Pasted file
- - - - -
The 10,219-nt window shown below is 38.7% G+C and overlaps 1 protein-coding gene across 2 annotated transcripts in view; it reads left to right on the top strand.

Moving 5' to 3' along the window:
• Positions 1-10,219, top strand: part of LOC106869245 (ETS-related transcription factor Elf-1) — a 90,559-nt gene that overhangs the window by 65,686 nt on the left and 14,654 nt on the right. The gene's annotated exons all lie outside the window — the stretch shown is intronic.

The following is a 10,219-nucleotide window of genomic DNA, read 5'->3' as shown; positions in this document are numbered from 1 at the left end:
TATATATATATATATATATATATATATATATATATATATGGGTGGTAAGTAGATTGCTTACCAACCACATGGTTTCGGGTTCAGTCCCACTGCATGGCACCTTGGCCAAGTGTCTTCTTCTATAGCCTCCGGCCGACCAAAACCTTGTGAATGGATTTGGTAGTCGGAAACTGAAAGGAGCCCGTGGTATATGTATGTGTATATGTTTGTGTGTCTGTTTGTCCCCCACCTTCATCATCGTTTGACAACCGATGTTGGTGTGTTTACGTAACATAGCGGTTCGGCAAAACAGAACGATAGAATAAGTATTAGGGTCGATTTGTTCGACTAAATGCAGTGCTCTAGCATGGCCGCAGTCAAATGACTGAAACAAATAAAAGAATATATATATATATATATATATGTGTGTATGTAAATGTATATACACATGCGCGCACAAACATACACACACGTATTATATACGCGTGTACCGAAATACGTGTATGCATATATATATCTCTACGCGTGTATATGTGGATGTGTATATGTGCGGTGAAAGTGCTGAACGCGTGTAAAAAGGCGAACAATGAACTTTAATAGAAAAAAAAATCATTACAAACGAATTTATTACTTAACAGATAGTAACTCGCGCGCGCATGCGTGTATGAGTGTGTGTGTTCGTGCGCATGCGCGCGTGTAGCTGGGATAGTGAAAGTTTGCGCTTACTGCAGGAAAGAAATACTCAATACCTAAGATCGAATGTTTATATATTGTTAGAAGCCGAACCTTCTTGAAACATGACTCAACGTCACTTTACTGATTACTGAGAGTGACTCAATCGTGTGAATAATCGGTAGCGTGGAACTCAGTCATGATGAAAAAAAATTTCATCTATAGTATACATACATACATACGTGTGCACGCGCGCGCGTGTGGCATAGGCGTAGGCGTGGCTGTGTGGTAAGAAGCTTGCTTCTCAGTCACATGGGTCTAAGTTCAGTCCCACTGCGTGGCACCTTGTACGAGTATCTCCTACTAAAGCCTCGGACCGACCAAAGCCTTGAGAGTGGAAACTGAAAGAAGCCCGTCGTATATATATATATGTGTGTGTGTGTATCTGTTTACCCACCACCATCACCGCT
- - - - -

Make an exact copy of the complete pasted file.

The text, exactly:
The 10,219-nt window shown below is 38.7% G+C and overlaps 1 protein-coding gene across 2 annotated transcripts in view; it reads left to right on the top strand.

Moving 5' to 3' along the window:
• Positions 1-10,219, top strand: part of LOC106869245 (ETS-related transcription factor Elf-1) — a 90,559-nt gene that overhangs the window by 65,686 nt on the left and 14,654 nt on the right. The gene's annotated exons all lie outside the window — the stretch shown is intronic.

The following is a 10,219-nucleotide window of genomic DNA, read 5'->3' as shown; positions in this document are numbered from 1 at the left end:
TATATATATATATATATATATATATATATATATATATATGGGTGGTAAGTAGATTGCTTACCAACCACATGGTTTCGGGTTCAGTCCCACTGCATGGCACCTTGGCCAAGTGTCTTCTTCTATAGCCTCCGGCCGACCAAAACCTTGTGAATGGATTTGGTAGTCGGAAACTGAAAGGAGCCCGTGGTATATGTATGTGTATATGTTTGTGTGTCTGTTTGTCCCCCACCTTCATCATCGTTTGACAACCGATGTTGGTGTGTTTACGTAACATAGCGGTTCGGCAAAACAGAACGATAGAATAAGTATTAGGGTCGATTTGTTCGACTAAATGCAGTGCTCTAGCATGGCCGCAGTCAAATGACTGAAACAAATAAAAGAATATATATATATATATATATATGTGTGTATGTAAATGTATATACACATGCGCGCACAAACATACACACACGTATTATATACGCGTGTACCGAAATACGTGTATGCATATATATATCTCTACGCGTGTATATGTGGATGTGTATATGTGCGGTGAAAGTGCTGAACGCGTGTAAAAAGGCGAACAATGAACTTTAATAGAAAAAAAAATCATTACAAACGAATTTATTACTTAACAGATAGTAACTCGCGCGCGCATGCGTGTATGAGTGTGTGTGTTCGTGCGCATGCGCGCGTGTAGCTGGGATAGTGAAAGTTTGCGCTTACTGCAGGAAAGAAATACTCAATACCTAAGATCGAATGTTTATATATTGTTAGAAGCCGAACCTTCTTGAAACATGACTCAACGTCACTTTACTGATTACTGAGAGTGACTCAATCGTGTGAATAATCGGTAGCGTGGAACTCAGTCATGATGAAAAAAAATTTCATCTATAGTATACATACATACATACGTGTGCACGCGCGCGCGTGTGGCATAGGCGTAGGCGTGGCTGTGTGGTAAGAAGCTTGCTTCTCAGTCACATGGGTCTAAGTTCAGTCCCACTGCGTGGCACCTTGTACGAGTATCTCCTACTAAAGCCTCGGACCGACCAAAGCCTTGAGAGTGGAAACTGAAAGAAGCCCGTCGTATATATATATATGTGTGTGTGTGTATCTGTTTACCCACCACCATCACCGCT